Lisa – mine is actually a combination many times. I always have  and that is where I need to do my slow warm up and get through the first 20-30 min. If I can get through that, I'm golden! This (you can download a free PDF) is a great basic tip guide on EIB.

    But often my allergic asthma will rear it's ugly head at the same time! It's wet and rainy here and for me, that means molds. One of my worst triggers! So, I pretreat for that as well before exercise and make sure that is as under control as possible.

    Dar007 – I know what you mean about triggering a full on attack shortly into the ride. It was only recently that I figured out my tipping point. I have to keep my effort low until I can get through that. Otherwise, I have a knife stuck in my chest!

    I have a friend who also has asthma and got into tri. She's done a couple baby tri's and at least one half marathon. We were talking back in Sept right before my bike ride and she told me the story of her first tri. I was still kind of freaking out because my asthma was flared the week before the ride! She hadn't pretreated w/ albuterol and when she hit the water, she started w/ an asthma attack. She thought she was going to wind up DNF (did not finish). So she flipped over, concentrated on every breath and did a very slow swim! She finished, but it was not what she had hoped for. She then set her goal for the next one to be able to do the mile swim without an asthma attack!

    Katie – it's a ride not a race and it's the starting at the Alameda County Fairgrounds.

    DH got into biking about 6 yrs ago because he was told he shouldn't run anymore. He wasn't really running regularly at the time, but wanted to add more exercise. His doc said no running because of other issues, but he was supposed to add weight bearing exercise. Biking is not considered weight bearing. It was kind of a can't win situation! But the doc was OK w/ biking for overall health, it just wasn't going to help w/ the bone density issues.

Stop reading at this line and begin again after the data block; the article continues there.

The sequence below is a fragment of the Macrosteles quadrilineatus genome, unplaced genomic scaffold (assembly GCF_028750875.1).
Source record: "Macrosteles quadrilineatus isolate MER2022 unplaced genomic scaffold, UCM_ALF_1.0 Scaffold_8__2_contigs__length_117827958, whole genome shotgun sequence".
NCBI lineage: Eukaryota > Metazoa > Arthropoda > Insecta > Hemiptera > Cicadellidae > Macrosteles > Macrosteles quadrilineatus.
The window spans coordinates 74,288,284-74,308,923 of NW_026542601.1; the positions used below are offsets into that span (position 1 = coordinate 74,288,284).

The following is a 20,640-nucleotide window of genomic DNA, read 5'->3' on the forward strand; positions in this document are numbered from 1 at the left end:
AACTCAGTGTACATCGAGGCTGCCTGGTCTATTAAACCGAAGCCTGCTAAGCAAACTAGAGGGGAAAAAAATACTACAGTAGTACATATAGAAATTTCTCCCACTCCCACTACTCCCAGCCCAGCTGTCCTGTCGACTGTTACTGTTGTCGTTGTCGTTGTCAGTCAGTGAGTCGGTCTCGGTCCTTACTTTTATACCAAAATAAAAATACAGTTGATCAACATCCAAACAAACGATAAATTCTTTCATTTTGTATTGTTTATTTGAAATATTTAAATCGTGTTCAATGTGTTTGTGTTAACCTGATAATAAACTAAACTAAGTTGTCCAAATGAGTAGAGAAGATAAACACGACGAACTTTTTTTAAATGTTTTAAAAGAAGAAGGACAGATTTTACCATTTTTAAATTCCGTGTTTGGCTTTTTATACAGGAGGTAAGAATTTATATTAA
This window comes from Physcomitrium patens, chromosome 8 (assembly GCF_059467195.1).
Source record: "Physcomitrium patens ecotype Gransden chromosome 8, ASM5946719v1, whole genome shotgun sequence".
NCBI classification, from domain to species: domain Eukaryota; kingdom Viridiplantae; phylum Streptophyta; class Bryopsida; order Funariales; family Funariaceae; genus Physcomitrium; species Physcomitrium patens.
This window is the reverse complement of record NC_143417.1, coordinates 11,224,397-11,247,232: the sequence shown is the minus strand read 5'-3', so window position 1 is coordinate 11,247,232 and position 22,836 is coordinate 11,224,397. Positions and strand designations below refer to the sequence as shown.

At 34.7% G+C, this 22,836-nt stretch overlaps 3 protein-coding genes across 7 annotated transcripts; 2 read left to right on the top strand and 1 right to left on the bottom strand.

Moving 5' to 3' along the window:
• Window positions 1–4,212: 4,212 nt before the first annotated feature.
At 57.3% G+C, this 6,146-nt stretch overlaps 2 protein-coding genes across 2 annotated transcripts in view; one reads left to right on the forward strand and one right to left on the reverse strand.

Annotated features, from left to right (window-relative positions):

He quickly outpaced me since I didn't have my asthma under control. We started not liking riding w/ him because he wanted to go as far and fast as possible without stopping! STILL not my idea of fun BTW! We had a lot of heart-to-heart discussions about respecting my limits when I started riding with him in April. We wind up in a "bait and switch" situation and then I'm in trouble because asthma/endurance/blood sugar/hydration. He's a mutant and just keeps going – he apparently doesn't need water and food! He'll still try to pile on, but he's now seen the consequences of that and will be OK w/ me bailing early if I feel that's right for me. But he also sees my progress – I couldn't climb hills that I now can, I couldn't do distances that I now can. It's just harder for me to build up and I have set backs that he's never experienced.